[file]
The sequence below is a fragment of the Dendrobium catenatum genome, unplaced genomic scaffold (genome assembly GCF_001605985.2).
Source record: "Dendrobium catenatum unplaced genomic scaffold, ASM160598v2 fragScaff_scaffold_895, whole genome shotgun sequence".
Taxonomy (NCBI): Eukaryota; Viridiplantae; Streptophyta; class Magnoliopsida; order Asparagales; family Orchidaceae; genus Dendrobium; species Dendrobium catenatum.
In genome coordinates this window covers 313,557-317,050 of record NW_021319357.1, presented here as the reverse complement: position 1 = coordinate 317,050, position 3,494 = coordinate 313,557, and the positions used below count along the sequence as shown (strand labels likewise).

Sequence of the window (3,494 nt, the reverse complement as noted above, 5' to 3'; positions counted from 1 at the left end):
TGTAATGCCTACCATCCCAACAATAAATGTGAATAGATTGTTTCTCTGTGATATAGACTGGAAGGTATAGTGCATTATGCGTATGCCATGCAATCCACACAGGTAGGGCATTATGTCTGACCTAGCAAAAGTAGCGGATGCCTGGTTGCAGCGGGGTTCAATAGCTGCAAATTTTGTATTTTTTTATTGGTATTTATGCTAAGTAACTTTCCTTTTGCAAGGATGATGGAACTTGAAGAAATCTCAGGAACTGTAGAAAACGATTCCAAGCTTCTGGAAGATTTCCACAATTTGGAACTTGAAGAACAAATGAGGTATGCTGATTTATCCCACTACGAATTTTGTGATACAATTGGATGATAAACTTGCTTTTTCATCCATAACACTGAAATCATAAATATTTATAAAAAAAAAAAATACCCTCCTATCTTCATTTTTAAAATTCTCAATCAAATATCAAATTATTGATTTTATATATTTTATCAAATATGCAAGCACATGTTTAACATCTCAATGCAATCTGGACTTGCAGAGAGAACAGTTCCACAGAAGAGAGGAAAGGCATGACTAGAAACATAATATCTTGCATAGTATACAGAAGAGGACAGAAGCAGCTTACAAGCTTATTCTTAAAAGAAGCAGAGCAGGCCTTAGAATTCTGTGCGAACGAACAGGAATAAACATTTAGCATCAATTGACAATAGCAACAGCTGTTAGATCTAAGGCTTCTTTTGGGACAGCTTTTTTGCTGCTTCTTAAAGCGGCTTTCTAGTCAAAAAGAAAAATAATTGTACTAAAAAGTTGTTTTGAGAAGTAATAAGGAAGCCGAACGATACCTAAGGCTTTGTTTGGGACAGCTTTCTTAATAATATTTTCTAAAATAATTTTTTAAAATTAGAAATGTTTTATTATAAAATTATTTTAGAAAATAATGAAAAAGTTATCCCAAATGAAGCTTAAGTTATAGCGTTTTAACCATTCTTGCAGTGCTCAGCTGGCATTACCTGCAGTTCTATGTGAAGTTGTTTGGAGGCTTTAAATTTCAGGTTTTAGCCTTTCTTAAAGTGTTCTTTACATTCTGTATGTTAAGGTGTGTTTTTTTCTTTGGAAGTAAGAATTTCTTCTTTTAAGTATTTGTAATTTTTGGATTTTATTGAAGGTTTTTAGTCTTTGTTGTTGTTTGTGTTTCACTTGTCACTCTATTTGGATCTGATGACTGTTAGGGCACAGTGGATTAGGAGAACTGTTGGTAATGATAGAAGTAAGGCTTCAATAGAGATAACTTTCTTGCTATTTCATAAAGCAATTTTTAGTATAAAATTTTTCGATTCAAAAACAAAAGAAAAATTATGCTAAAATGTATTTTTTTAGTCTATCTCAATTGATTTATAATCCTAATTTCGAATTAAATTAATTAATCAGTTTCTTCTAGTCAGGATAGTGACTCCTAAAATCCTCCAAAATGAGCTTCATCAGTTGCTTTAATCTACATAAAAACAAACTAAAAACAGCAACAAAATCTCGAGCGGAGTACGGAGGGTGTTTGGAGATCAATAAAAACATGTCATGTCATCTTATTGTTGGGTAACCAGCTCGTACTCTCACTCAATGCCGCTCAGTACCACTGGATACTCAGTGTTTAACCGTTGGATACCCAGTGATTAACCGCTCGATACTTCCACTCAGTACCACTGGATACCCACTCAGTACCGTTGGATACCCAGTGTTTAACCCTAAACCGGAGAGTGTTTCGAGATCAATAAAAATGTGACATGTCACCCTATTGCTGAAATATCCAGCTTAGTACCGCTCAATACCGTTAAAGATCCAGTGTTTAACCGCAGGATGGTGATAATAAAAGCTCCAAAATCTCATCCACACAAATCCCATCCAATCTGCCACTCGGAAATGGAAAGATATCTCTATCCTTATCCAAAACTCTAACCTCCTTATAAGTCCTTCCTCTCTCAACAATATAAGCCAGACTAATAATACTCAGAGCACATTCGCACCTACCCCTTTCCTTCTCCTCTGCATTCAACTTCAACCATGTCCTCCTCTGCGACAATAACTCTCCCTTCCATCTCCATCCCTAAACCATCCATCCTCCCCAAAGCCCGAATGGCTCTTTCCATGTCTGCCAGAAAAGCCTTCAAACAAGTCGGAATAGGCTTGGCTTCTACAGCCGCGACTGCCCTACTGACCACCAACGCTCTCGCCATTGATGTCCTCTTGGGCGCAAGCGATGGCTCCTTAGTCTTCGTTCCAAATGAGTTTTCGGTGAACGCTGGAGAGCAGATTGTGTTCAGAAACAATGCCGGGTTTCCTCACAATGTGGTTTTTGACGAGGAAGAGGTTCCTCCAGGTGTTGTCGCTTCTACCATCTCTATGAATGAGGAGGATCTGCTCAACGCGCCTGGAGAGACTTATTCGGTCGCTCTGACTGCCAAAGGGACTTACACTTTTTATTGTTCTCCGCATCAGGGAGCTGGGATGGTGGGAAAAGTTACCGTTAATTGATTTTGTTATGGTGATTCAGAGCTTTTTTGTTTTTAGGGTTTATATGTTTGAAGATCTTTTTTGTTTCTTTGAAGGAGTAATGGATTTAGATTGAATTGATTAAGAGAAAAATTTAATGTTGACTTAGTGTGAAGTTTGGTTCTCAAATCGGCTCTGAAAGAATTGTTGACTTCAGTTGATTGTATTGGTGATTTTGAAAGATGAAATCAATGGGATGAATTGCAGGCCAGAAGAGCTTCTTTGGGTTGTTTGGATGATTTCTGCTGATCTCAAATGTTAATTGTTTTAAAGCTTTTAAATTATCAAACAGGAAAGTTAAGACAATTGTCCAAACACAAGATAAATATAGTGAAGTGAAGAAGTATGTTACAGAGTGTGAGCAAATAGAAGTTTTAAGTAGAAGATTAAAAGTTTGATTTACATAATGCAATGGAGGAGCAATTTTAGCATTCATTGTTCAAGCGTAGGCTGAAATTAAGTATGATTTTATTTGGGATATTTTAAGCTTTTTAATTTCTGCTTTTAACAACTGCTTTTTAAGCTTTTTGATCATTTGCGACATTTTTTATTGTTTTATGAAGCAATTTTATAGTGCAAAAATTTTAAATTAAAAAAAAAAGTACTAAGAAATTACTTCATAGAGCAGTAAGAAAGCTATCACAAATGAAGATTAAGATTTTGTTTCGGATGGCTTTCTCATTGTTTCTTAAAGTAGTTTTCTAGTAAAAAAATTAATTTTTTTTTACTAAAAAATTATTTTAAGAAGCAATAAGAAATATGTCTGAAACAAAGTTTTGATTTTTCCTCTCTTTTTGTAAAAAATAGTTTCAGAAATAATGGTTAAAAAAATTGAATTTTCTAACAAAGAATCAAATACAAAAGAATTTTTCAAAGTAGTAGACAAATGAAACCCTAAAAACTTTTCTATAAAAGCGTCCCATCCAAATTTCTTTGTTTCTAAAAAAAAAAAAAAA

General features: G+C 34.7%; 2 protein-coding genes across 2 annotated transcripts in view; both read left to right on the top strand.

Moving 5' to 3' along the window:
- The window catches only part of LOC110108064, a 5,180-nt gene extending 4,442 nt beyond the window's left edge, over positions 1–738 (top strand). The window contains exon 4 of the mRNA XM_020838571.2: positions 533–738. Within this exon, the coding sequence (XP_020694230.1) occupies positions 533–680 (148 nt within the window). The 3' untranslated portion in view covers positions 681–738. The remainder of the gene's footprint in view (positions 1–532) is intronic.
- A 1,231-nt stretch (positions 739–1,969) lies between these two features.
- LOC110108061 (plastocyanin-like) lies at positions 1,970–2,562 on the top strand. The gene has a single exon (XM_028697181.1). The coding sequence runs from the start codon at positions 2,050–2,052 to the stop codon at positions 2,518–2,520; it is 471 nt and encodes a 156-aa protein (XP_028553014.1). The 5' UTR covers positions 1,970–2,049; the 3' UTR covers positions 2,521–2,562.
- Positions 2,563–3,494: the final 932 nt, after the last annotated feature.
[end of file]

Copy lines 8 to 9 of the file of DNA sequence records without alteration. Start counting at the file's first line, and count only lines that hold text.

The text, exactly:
Moving 5' to 3' along the window:
- The window catches only part of LOC110108064, a 5,180-nt gene extending 4,442 nt beyond the window's left edge, over positions 1–738 (top strand). The window contains exon 4 of the mRNA XM_020838571.2: positions 533–738. Within this exon, the coding sequence (XP_020694230.1) occupies positions 533–680 (148 nt within the window). The 3' untranslated portion in view covers positions 681–738. The remainder of the gene's footprint in view (positions 1–532) is intronic.